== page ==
Tuesday, January 23, 2007

David Byrne = Neville Chamberlain?   posted by amnestic @ 1/23/2007 05:55:00 PM

I like David Byrne. He makes interesting music and visual art, and now he's making an interesting journal.

This is why intelligent people can be religious. That's an arrogant statement - it presumes that religion and intelligence are incompatible, that anyone with any sense wouldn't believe in unproven supernatural faith-based scenarios. But of course that is not the case. I personally might believe (believe!) that many religious beliefs are irrational and verge on lunacy - but I can both see their efficacy - their attraction and usefulness - and sense their beauty. One does not have to be a Catholic to stand in awe of the Sistine Chapel ceiling; be Muslim to hear the lure of the soulful cry of the muezzin and sense the power of the mass dance of the faithful in prayer; be Hindu or Jewish to read and enjoy a text that is often chock full of amazing and surprising metaphors and analogies. These dances, music, images, metaphors are, I sense, deep-rooted - they are like the neural propensities for grammatical structures that Chomsky goes on about - and are therefore similarly genetically inheritable. The dance that is religion has evolved within us, to be released and expressed in a thousand different forms, none of which make logical sense, and all of which, if looked at literally, require a large helping of denial. God is in the wiring, bequeathed by the genes.

To me, this is why the current (tiny) wave of atheism - the recent books by Dawkins, Dennett and Harris, for example - are also in denial. They deny that this propensity for people to believe is innate. Yes, they admit that religion offers many comforts and assurances, security and community - very attractive and seductive - but they stop short at admitting that we are genetically predisposed to believe, that it is in our very nature, a part of what it means to be human. Maybe an illogical part, but that all our innate evolved characteristics are not practical forever (context changes, the world changes) or even rational, from some points of view (does the peacock's tail have to be THAT big? Isn't all that just a wee bit of a wasteful allocation of resources?)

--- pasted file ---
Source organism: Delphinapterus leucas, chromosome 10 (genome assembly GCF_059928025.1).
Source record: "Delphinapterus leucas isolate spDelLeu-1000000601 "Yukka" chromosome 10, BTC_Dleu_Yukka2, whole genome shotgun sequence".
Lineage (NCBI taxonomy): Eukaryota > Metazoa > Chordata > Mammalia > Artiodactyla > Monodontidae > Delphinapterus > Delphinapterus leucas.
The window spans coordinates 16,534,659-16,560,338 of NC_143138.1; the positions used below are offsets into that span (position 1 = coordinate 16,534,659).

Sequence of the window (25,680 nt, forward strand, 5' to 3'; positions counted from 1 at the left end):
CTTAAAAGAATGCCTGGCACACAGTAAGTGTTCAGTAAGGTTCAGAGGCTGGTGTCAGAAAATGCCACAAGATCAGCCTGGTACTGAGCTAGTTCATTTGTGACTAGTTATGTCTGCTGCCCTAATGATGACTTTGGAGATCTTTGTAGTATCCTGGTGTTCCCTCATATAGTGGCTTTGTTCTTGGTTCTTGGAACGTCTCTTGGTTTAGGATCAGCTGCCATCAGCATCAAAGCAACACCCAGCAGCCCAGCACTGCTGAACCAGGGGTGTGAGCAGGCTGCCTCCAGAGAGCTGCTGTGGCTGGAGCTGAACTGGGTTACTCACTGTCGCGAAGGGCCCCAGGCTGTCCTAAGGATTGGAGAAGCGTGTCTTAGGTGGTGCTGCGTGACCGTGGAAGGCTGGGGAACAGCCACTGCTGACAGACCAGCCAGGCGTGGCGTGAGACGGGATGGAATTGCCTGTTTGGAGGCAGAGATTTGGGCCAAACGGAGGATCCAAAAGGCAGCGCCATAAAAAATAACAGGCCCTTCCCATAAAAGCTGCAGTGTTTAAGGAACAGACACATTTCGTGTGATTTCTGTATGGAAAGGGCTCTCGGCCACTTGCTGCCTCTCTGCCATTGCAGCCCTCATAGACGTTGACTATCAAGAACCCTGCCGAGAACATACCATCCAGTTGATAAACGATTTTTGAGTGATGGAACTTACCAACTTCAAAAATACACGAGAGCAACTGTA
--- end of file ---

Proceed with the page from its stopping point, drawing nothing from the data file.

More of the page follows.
More on GNXPy business:

Among recent evidence for continuing evolution are the Ashkenazi Jews. It seems that possibly as a result of being banned from many labor and work opportunities over the last 1000 years, this mainly Eastern European gene pool has evolved a higher than average intelligence (12-15 points higher than average). The blowback from repression is the creation of a super race. Poetic justice of a twisted sort.

Other evidence:

Gene CCR5-Δ32 a gene found in certain parts of Africa affords some protection against HIV.

Gene DRD4 is the dopamine receptor gene. It has become more common in the last few thousand years. It is positively selected for, so it will probably become even more common as time goes by. It is also associated with attention deficit disorder and hyperactivity. Why humans should evolve FAVORING those conditions is still a mystery. My guess is that those conditions are the flip side of a genetic coin whose face side offers a more obvious suitability and advantage and, being linked on the same gene, you unfortunately get the bad along with the good. Aren't the dopamine receptors also somehow related to the pleasure centers of the brain?

This could also be like the schizophrenia/creativity link mentioned in an earlier posting, or the genius-geek/autism link. A taste of Fugue gives a nice buzz, but too much and it's your last meal.

Super race? "Never yet has there been a superman. I have seen them both naked, the greatest and the smallest men:—and they are still all-too-similar to one another. Verily, even the greatest I found to be all-too-human."